The cargo ship MV Rozen is heading for harbor when it is hijacked by Somali pirates in the Indian Ocean. Amongst the men on board are the ship's cook Mikkel and the engineer Jan, who along with the rest of the seamen are taken hostage in a cynical game of life and death. With the demand for a ransom of millions of dollars a psychological drama unfolds between the CEO of the shipping company and the Somali pirates.Written by
With the big budget film Captain Phillips arriving in the UK recently it reminded me that I had this much smaller film sitting unwatched in my queue. I don't know the details of Greengrass' film, but I presume the basic principle is the same as this film, which sees Somali pirates take over a Danish cargo ship and demand millions of US dollars for its release. The drama in this case unfolds in the boardroom of the company (focused on CEO Ludvigsen) and on the ship (focused on cook Mikkel).
The film puts an emphasis on realism in how it delivers the story to the viewer; conference calls between the CEO and the pirates are filmed as conference calls (complete with time lag and echo) and the expert in maritime security that the fictional company brings in is indeed not an actor but someone who does this for a living for a shipping company. It helps that this sense of realism is so deeply embedded in the techniques because it does make the film work very well in terms of tension. This isn't Under Siege where the cook takes on the hijackers, nor is it a film where the dramatic score does the heavy lifting – if anything the film sits back and lets the people just be in this situation. As a result it is a more toned back film in regard to the delivery but it works well to make everything feel tense and unpredictable – the calls are as gripping as the scenes of imminent personal danger on the ship.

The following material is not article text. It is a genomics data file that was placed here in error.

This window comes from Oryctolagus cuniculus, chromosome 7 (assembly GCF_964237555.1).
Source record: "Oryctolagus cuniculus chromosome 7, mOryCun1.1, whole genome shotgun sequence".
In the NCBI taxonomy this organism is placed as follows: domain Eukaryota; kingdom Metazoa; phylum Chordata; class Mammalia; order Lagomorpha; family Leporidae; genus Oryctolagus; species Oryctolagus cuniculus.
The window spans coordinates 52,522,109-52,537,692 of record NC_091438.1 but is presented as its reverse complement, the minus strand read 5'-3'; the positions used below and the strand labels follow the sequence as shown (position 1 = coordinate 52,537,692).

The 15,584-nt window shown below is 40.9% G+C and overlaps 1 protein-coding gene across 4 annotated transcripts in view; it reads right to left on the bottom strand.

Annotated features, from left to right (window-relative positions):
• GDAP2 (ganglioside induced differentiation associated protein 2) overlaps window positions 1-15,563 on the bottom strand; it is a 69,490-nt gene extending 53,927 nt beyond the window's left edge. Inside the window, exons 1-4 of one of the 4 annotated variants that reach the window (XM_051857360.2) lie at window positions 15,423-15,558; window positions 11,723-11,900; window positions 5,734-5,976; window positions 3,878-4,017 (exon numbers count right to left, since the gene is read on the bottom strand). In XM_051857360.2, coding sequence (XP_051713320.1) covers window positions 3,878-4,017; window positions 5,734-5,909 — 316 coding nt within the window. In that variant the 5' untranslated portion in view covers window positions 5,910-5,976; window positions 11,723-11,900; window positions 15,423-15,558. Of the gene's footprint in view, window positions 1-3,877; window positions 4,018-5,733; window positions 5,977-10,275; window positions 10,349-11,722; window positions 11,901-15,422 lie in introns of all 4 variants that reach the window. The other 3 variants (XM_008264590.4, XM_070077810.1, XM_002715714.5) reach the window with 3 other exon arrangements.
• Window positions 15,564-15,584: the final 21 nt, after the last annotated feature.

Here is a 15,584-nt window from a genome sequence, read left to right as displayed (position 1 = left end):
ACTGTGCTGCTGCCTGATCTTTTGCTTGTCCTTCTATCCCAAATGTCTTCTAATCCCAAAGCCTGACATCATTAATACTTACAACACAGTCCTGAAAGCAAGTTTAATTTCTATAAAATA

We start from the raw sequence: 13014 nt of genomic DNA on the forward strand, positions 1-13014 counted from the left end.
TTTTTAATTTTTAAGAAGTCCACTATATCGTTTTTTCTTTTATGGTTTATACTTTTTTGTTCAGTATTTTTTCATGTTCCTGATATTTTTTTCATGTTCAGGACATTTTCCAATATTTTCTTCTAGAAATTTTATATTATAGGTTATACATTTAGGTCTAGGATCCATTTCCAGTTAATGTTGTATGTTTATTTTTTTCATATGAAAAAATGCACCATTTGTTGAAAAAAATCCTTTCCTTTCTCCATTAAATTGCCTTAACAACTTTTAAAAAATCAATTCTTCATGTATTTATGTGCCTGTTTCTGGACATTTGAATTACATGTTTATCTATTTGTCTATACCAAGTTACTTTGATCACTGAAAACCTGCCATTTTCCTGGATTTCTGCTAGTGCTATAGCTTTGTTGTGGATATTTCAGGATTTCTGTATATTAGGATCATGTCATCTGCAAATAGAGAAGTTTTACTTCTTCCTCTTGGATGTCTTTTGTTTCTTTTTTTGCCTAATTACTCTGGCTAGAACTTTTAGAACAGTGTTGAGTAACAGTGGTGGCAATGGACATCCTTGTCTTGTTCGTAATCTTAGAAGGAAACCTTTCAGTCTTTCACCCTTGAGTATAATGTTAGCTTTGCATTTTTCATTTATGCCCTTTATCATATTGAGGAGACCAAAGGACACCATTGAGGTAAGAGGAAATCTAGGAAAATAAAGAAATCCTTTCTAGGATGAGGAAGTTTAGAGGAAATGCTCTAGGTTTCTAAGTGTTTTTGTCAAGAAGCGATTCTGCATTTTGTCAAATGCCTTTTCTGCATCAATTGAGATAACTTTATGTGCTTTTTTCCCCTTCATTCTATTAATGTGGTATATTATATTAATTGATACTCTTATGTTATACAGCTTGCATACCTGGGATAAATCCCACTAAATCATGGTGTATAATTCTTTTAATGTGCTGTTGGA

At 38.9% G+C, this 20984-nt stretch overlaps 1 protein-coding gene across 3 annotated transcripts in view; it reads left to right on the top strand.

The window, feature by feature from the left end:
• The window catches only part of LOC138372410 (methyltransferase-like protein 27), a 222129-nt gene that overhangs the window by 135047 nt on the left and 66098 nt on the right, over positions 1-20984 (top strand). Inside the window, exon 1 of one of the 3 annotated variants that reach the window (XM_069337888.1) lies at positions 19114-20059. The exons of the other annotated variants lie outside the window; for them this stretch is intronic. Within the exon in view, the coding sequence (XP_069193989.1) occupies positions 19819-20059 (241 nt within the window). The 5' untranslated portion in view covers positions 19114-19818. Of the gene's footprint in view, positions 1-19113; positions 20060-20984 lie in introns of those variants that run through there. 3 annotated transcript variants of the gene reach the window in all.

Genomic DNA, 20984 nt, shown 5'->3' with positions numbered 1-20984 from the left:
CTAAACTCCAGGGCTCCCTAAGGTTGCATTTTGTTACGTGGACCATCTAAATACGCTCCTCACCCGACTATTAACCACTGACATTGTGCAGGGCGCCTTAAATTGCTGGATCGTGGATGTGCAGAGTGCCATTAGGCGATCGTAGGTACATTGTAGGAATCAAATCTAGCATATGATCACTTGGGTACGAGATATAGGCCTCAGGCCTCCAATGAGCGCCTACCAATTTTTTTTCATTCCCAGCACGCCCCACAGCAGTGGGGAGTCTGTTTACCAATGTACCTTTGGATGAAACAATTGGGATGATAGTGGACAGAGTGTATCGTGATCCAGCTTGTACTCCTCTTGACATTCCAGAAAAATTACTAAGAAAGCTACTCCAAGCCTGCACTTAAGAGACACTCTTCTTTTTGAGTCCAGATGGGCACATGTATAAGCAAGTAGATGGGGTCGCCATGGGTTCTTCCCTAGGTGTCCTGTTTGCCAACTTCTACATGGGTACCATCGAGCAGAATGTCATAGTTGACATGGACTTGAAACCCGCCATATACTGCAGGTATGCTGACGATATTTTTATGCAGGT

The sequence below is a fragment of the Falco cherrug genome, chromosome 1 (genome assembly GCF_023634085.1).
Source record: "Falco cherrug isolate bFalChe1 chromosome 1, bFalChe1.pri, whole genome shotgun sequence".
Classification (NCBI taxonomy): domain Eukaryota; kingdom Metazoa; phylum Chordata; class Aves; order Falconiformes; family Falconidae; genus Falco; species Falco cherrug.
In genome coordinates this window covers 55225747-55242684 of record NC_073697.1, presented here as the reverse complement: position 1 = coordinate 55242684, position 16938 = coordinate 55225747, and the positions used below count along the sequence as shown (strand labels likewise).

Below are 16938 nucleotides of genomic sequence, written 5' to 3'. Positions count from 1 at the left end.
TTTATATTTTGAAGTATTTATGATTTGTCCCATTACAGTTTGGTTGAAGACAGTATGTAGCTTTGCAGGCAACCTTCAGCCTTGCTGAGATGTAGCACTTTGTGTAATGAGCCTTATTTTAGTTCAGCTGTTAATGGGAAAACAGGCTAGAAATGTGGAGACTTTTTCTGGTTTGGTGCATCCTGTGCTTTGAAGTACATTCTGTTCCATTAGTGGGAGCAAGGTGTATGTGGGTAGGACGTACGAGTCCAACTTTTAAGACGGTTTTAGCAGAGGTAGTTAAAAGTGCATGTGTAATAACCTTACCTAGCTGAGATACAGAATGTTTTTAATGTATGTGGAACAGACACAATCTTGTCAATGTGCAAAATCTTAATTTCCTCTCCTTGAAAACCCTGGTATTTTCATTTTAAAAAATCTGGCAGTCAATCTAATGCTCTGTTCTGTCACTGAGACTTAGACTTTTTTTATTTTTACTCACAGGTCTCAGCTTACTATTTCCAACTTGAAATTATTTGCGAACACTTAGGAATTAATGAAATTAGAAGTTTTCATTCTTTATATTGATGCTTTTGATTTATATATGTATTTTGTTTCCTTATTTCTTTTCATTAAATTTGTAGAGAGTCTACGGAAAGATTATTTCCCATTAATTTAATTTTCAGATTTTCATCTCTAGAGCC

The cast are a big part of this. At first I was concerned that I would not be able to get into the actors since so many were familiar faces to me from Forbrydelsen, Borgen, Game of Thrones and some other shows. As it was though I didn't struggle at all because everyone plays their characters so well that I forgot they were ever anyone else. Malling was the biggest jump for me as he is very different here than when I have seen him before, but he does it very well, letting the cracks show but never overdoing it for a specific scene. Asbaek has the toughest role as it is full of danger and emotion and he convinces throughout, sharing his frustration and fear with the viewer. Supporting roles are generally good with Salim, Moller and others doing good. I particularly liked Porter; occasionally he is a little clunky when working with the actors as a performance, but generally when he is in "the room" where he works in real life then he is a great presence and again really helps the sense of realism.
Kapringen maybe doesn't have the large budget or production aims of a bigger film, but the focus on realism in the making of the film pays off to produce a story that is tense and engaging throughout. Well worth a look.
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